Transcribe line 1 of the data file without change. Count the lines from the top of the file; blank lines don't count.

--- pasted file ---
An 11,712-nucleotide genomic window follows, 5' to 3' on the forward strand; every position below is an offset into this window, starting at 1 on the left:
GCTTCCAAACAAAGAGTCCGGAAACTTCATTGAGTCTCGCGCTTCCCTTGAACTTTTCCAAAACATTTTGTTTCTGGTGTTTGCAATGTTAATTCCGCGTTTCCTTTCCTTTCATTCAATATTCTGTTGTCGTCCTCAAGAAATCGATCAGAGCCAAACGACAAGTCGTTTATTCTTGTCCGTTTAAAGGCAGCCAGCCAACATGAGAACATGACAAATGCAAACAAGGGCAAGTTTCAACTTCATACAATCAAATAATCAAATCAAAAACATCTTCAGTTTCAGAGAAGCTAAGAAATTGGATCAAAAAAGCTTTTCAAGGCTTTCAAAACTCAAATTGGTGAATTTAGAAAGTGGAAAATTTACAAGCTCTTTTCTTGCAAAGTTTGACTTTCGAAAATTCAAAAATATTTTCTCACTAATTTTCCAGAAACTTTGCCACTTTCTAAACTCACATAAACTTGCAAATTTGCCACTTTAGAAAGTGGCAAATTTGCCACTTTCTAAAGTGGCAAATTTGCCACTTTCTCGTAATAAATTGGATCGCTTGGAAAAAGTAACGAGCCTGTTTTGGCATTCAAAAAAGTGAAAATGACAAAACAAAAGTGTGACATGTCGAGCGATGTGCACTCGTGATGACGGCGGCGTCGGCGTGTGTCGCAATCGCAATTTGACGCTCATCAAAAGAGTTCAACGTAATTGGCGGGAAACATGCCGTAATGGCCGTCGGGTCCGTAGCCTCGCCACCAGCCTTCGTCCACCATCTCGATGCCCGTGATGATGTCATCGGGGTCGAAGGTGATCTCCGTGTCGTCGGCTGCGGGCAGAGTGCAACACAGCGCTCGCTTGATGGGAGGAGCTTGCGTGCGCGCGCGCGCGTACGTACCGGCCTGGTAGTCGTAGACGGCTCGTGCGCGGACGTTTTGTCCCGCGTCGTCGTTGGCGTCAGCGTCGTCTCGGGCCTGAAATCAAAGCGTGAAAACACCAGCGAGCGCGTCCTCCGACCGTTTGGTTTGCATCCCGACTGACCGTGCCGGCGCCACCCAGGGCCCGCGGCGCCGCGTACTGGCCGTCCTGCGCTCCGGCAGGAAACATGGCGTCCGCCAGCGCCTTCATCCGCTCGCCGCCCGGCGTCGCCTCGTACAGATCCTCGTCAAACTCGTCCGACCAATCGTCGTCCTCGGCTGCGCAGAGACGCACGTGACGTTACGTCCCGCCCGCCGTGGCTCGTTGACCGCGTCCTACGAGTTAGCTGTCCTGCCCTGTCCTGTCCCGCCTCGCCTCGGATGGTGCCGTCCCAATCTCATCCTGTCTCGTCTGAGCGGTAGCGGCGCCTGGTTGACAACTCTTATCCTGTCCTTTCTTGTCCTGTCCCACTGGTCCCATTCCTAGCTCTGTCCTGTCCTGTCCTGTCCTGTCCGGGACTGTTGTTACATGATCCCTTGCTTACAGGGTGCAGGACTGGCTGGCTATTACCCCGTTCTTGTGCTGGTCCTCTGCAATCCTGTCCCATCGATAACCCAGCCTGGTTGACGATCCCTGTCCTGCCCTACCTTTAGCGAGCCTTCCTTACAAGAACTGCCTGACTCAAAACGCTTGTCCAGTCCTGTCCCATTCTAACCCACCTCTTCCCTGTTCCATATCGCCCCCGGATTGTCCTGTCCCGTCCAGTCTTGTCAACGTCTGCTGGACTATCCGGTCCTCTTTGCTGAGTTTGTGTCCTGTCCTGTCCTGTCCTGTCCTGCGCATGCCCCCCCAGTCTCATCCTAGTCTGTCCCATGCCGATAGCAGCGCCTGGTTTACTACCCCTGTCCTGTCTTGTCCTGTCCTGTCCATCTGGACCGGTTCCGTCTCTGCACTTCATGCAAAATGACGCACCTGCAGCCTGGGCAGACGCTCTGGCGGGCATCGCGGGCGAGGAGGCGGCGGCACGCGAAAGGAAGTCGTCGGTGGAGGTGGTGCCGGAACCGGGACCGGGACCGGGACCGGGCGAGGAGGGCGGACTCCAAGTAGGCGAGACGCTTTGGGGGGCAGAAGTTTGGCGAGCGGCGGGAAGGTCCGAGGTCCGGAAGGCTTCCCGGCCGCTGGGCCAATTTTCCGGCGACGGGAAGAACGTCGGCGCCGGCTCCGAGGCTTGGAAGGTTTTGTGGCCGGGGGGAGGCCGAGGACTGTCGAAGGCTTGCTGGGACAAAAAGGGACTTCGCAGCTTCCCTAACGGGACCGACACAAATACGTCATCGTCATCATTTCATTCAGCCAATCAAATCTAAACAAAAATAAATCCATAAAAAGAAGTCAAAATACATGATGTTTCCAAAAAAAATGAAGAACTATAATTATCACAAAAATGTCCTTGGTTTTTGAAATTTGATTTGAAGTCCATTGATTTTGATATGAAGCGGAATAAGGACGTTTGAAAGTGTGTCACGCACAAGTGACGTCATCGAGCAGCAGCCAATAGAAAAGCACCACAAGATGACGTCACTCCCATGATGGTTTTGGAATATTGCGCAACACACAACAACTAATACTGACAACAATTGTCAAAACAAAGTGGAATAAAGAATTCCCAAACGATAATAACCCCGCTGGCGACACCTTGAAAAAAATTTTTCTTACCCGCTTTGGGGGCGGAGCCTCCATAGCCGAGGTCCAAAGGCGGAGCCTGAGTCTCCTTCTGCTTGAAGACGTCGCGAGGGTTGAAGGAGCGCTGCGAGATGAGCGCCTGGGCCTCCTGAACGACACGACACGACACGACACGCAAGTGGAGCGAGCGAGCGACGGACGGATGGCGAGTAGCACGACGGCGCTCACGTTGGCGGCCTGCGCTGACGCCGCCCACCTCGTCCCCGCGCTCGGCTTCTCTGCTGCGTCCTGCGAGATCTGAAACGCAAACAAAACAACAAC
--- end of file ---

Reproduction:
An 11,712-nucleotide genomic window follows, 5' to 3' on the forward strand; every position below is an offset into this window, starting at 1 on the left: